Critics’ review: The Great Gatsby disaster

  • The great Gatsby

    The star-studded silver screen adaptation of F. Scott Fitzgerald’s novel by Baz Luhrmann is certainly one highly anticipated film with the likes of Leonardo DiCaprio, ...

  • Nick Caraway-Jay Gatsby

    The film is about Nick Caraway (Maguire), a Midwestern war veteran who finds himself drawn to the past and the lifestyle of his millionaire neighbour, ...

  • The Great Gatsby

    The Great Gatsby is set in New York City in the spring of 1922, an era of loosening morals, glittering jazz, bootleg kings, and sky-rocketing ...

  • Carey Mulligan

    Carey Mulligan plays Nick's cousin Daisy.

  • Great Gatsby

    Daisy (left), who's married to the philandering, blue-blooded husband Tom Buchanan (Joel Edgerton) but has an affair with Gatsby (left).

  • The Great Gatsby

    Tobey Maguire (front left), Carey Mulligan (front right), Joel Edgarton (back right) and Leonardo DiCaprio (back left) in a still from Baz Luhrmann's The Great ...

  • The Great Gatsby

    As Nick (centre) bears witness, within and without of the world he inhabits, he pens a tale of impossible love, incorruptible dreams and high-octane tragedy, ...

Jay Gatsby has an interesting dialogue in the film that sums up everything the critics say the film is not.  “Can’t repeat the past? Why, of course you can.” As irony may have it, the film fails to repeat the essence of the 1920’s American-dream that exists in F. Scott Fitzgerald’s classic The Great Gatsby. “Whereas the book was an elegantly structured exercise in social nuance, the film careers from excess to excess before toppling into another puddle of excess. The temptation to title it Gatsby!!! must have been close to overwhelming,” writes Donald Clark in a review for the Irish Times.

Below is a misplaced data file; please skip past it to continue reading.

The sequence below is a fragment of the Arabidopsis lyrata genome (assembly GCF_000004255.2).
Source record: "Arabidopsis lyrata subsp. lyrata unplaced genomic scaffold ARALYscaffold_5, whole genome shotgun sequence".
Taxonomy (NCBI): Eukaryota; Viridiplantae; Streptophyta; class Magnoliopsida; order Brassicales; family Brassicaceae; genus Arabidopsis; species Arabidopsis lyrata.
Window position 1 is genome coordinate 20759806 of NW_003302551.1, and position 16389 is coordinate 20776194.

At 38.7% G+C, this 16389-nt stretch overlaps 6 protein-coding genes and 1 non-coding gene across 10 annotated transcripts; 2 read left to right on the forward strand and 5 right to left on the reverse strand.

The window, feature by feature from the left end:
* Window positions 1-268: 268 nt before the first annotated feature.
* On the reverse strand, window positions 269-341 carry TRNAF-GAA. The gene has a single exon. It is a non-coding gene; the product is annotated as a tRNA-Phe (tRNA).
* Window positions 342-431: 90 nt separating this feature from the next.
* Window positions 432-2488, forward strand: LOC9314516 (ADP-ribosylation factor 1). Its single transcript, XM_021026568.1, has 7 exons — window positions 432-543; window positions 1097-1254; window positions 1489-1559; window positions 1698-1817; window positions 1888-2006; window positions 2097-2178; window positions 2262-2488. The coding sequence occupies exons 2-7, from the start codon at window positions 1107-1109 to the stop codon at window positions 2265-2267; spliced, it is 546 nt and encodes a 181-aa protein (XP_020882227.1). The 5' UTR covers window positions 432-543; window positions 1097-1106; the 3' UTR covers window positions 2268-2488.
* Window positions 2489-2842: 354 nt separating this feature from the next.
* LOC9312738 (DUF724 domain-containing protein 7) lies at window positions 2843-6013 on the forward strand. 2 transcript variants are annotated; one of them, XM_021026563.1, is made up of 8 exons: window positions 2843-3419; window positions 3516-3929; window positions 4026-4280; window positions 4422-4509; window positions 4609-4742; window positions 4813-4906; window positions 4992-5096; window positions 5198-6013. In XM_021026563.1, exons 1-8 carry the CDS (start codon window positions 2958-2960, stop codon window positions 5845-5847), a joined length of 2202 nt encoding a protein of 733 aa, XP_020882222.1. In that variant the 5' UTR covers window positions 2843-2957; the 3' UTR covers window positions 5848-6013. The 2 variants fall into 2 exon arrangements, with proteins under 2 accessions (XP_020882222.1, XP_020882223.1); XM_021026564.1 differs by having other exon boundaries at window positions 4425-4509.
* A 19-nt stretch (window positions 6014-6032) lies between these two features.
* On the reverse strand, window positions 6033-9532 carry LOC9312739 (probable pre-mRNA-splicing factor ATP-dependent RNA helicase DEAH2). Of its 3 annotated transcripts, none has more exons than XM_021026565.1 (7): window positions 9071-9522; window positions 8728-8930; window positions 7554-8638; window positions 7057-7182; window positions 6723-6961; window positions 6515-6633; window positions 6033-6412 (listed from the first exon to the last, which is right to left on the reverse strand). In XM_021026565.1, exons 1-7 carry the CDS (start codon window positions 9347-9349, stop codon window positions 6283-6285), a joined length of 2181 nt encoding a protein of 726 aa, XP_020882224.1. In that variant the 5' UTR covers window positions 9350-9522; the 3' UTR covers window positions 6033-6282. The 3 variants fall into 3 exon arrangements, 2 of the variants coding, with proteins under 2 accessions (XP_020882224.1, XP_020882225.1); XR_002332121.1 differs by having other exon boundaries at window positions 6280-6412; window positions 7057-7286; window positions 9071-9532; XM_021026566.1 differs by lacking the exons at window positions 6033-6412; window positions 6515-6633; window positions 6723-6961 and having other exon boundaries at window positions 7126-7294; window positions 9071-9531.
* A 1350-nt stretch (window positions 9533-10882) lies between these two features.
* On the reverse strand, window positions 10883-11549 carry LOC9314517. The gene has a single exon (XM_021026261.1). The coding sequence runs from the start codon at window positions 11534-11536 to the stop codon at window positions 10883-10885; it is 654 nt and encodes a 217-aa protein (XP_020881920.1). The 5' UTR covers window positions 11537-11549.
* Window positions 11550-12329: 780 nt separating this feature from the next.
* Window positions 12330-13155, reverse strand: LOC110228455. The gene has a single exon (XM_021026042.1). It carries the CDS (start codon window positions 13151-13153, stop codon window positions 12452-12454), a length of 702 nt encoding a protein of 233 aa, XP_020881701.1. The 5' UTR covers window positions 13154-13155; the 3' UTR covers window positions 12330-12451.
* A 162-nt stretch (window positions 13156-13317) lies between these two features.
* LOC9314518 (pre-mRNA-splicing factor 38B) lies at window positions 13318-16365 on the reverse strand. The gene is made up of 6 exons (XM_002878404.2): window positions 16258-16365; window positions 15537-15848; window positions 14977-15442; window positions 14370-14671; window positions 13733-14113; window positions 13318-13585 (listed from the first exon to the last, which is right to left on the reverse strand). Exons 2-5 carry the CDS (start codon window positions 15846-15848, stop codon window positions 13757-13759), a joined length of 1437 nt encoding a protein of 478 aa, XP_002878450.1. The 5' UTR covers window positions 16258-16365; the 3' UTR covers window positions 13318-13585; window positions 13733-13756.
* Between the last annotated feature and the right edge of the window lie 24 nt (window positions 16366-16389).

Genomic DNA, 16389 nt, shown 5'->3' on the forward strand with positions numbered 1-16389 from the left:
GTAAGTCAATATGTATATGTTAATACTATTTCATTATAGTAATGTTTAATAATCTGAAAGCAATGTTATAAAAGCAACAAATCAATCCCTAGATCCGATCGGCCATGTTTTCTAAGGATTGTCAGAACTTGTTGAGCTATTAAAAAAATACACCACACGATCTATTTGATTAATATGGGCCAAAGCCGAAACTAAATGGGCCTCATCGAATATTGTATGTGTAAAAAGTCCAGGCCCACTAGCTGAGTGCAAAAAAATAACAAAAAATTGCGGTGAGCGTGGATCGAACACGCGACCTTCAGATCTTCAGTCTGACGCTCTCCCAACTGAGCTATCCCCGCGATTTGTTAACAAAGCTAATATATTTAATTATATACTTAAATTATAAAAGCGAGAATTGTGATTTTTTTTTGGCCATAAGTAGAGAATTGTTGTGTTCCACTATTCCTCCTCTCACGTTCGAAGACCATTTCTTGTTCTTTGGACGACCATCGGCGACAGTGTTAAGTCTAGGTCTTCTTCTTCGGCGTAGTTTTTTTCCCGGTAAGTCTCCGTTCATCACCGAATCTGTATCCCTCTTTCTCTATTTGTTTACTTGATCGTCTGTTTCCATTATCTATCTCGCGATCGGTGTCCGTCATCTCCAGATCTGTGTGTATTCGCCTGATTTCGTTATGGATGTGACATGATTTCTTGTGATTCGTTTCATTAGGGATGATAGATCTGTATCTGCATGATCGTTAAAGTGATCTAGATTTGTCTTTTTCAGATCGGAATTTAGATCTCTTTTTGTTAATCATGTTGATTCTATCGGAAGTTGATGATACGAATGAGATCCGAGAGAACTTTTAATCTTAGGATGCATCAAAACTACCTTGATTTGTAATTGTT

The failure to capture the heart of the book is not Luhrmann’s only failure, critics say. The film never crosses the two-star mark, often falling to a single lonely star. Anthony Quinn ridicules the flamboyant appearance of the film in the The Independent as being “garish, hyperbolic”. “Gatsby…appears framed against a burst of fireworks – boom! – with Gershwin's "Rhapsody in Blue" reaching its majestic climax. If he'd jumped out of a cake it couldn't have been more spectacular,” jokes Quinn. “Luhrmann is…daring, and he connects to something in the story's love-hate attitude to ostentation; it has energy, but not subtlety; dazzle, but not depth,” he declares.


Meanwhile, there are others who appreciate the burlesque larger-than-life splendor that Gatsby is. Chris Tookey notes in the Daily Mail, “Luhrmann is in his element at Long Island parties of the Roaring Twenties, and invests them with glitz, glamour and more than a hint of decadence.” However, he too is not so impressed with what the film delivers. Tookey titles his review candidly, “Not-so-Great-Gatsby: The Roaring 20s have never looked better, but Baz Luhrmann's film of the classic is as shallow as spilt champagne.”

The most attacking review, however, has to be The Rolling Stones review by Peter Travers. Travers not only trashes, but goes back to ambush the film irreversibly. “Shush. Listen. That's F. Scott Fitzgerald turning in his grave…Aside from the staggering beauty of Catherine Martin's costumes, nothing works. The actors are buried in the art direction, along with feeling. The film looks as stiff and lifeless as a posh store window,” he writes.

“There may be worse movies this summer than The Great Gatsby, but there won't be a more crushing disappointment,” laments Travers. The writing is on the wall – Gatsby sparkles but is not gold.


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